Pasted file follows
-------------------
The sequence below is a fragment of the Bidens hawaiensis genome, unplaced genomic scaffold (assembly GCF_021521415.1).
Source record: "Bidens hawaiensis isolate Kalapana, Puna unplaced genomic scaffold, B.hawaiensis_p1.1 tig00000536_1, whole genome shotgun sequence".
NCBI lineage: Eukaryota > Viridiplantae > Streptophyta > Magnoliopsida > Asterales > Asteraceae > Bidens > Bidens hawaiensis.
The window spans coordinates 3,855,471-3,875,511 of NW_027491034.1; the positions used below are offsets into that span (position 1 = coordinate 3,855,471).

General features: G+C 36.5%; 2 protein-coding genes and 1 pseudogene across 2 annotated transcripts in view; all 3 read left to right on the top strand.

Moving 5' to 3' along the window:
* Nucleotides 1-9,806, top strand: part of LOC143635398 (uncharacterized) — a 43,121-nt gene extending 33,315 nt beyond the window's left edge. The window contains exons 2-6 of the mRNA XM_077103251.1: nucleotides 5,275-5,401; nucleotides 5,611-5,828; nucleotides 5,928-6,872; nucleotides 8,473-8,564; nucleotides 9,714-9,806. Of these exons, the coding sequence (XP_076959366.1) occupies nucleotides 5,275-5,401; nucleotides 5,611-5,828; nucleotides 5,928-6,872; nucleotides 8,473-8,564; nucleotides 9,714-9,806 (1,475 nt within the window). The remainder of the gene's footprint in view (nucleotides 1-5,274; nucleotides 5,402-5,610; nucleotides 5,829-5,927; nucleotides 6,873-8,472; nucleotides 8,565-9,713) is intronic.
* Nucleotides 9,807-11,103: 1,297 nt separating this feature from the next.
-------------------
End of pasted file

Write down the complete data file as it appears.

The sequence below is a fragment of the Bidens hawaiensis genome, unplaced genomic scaffold (assembly GCF_021521415.1).
Source record: "Bidens hawaiensis isolate Kalapana, Puna unplaced genomic scaffold, B.hawaiensis_p1.1 tig00000536_1, whole genome shotgun sequence".
NCBI lineage: Eukaryota > Viridiplantae > Streptophyta > Magnoliopsida > Asterales > Asteraceae > Bidens > Bidens hawaiensis.
The window spans coordinates 3,855,471-3,875,511 of NW_027491034.1; the positions used below are offsets into that span (position 1 = coordinate 3,855,471).

General features: G+C 36.5%; 2 protein-coding genes and 1 pseudogene across 2 annotated transcripts in view; all 3 read left to right on the top strand.

Moving 5' to 3' along the window:
* Nucleotides 1-9,806, top strand: part of LOC143635398 (uncharacterized) — a 43,121-nt gene extending 33,315 nt beyond the window's left edge. The window contains exons 2-6 of the mRNA XM_077103251.1: nucleotides 5,275-5,401; nucleotides 5,611-5,828; nucleotides 5,928-6,872; nucleotides 8,473-8,564; nucleotides 9,714-9,806. Of these exons, the coding sequence (XP_076959366.1) occupies nucleotides 5,275-5,401; nucleotides 5,611-5,828; nucleotides 5,928-6,872; nucleotides 8,473-8,564; nucleotides 9,714-9,806 (1,475 nt within the window). The remainder of the gene's footprint in view (nucleotides 1-5,274; nucleotides 5,402-5,610; nucleotides 5,829-5,927; nucleotides 6,873-8,472; nucleotides 8,565-9,713) is intronic.
* Nucleotides 9,807-11,103: 1,297 nt separating this feature from the next.